A Closer Look At Candidates In Cincinnati's Mayoral Primary

On May 2, Cincinnati voters take their first step in deciding who will be the city's mayor for the next four years.

There are three candidates in the May 2 primary; and all three are Democrats – incumbent John Cranley, Council Member Yvette Simpson, and former University of Cincinnati trustee Rob Richardson.

They may all be Democrats, but no party designations are on the non-partisan ballot; and any registered voter in the city – Democrat, Republican or independent – can cast a ballot. The Republican Party did not field an endorsed candidate for mayor and the Cincinnati Democratic Committee has not endorsed in the race.

The candidates who finish first and second in the May 2 primary will face each in the November election.

Read the full story here or click below for individual profiles.

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On May 2, Cincinnati voters take their first step in deciding who will be the city's mayor for the next four years.

There are three candidates in the May 2 primary; and all three are Democrats – incumbent John Cranley, Council Member Yvette Simpson, and former University of Cincinnati trustee Rob Richardson.

John Cranley
Howard Wilkinson / WVXU

John Cranley was only 26 in 2000 when he burst on to the political scene, taking on Republican Steve Chabot in the First Congressional District, losing with 45 percent of the vote.

Six years later, he tried again, taking on Chabot in a another race where he lost with 48 percent of the vote.

A graduate of St. Xavier High School, Cranley has an impressive academic record – a magna cum laude graduate of John Carroll University in philosophy and political science and degrees from both the Harvard Law School and the Harvard Divinity School.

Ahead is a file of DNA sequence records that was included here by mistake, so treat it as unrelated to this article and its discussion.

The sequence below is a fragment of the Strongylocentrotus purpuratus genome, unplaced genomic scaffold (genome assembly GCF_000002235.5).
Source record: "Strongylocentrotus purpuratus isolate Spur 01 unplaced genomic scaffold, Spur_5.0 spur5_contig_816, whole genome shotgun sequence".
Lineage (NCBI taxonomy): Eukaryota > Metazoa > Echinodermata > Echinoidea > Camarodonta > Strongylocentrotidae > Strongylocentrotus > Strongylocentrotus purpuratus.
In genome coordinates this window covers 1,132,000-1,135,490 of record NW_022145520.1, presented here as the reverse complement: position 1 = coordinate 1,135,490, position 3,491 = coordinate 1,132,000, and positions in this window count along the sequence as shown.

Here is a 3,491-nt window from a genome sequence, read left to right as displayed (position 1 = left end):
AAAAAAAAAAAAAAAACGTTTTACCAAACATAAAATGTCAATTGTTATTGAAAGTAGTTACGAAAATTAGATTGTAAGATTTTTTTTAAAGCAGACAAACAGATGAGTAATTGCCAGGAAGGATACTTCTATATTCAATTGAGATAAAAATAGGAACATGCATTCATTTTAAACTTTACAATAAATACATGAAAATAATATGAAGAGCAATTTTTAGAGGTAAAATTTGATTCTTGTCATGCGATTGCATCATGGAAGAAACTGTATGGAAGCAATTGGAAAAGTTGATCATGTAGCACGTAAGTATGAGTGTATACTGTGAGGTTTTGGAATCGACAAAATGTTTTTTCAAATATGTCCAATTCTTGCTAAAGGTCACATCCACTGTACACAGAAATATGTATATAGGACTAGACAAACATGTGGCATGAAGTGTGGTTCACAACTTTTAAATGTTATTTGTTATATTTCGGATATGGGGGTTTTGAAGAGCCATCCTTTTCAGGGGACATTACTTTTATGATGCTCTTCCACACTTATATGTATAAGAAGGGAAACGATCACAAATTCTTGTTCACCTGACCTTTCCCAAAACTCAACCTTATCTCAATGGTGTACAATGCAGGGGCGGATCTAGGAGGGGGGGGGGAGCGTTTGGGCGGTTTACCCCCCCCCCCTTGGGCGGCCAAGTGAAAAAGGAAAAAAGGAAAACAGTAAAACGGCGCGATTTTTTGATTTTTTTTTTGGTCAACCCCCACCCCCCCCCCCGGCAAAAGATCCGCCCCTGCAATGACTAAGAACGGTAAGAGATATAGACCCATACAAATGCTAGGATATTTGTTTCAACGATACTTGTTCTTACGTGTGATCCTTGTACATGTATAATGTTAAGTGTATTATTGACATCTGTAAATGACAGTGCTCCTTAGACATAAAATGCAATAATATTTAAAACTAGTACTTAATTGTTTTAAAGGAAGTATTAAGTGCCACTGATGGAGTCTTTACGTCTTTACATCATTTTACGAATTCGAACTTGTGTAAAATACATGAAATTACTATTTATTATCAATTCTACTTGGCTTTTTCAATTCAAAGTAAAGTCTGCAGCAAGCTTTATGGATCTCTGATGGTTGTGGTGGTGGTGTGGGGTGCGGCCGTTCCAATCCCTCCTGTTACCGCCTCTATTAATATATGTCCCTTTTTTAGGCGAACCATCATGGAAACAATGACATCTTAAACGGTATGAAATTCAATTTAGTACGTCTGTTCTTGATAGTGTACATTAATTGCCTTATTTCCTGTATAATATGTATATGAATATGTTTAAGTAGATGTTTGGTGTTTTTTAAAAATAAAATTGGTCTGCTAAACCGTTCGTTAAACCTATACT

Rob Richardson
Howard Wilkinson / WVXU

Rob Richardson, a 38-year-old Mount Auburn resident, knows he owes much to family members who came before him for the successes he has had in life – earning a law degree and an electrical engineering degree at the University of Cincinnati, serving for nine years as a trustee of his alma mater, and now as he attempts to stake out a path for himself in politics.

Back in early January, before a packed house in a hall in Corryville, Richardson announced his candidacy for mayor – as a first-time candidate for any elected office – and spoke movingly of the story of his family.

Yvette Simpson
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Born to a mentally ill mother and drug-addicted father, Yvette Simpson was raised by her grandmother in Lincoln Heights until the age of 16. Then, when her grandmother had to move into senior living; and the teenager spent the last two years of her schooling at Princeton High School bouncing around, living with friends and other families.

All of her young life, she was surrounded by poverty, crime and violence.

"I saw people who were really good people, who were really hurt people, who ended up doing very violent things,'' Simpson told WVXU.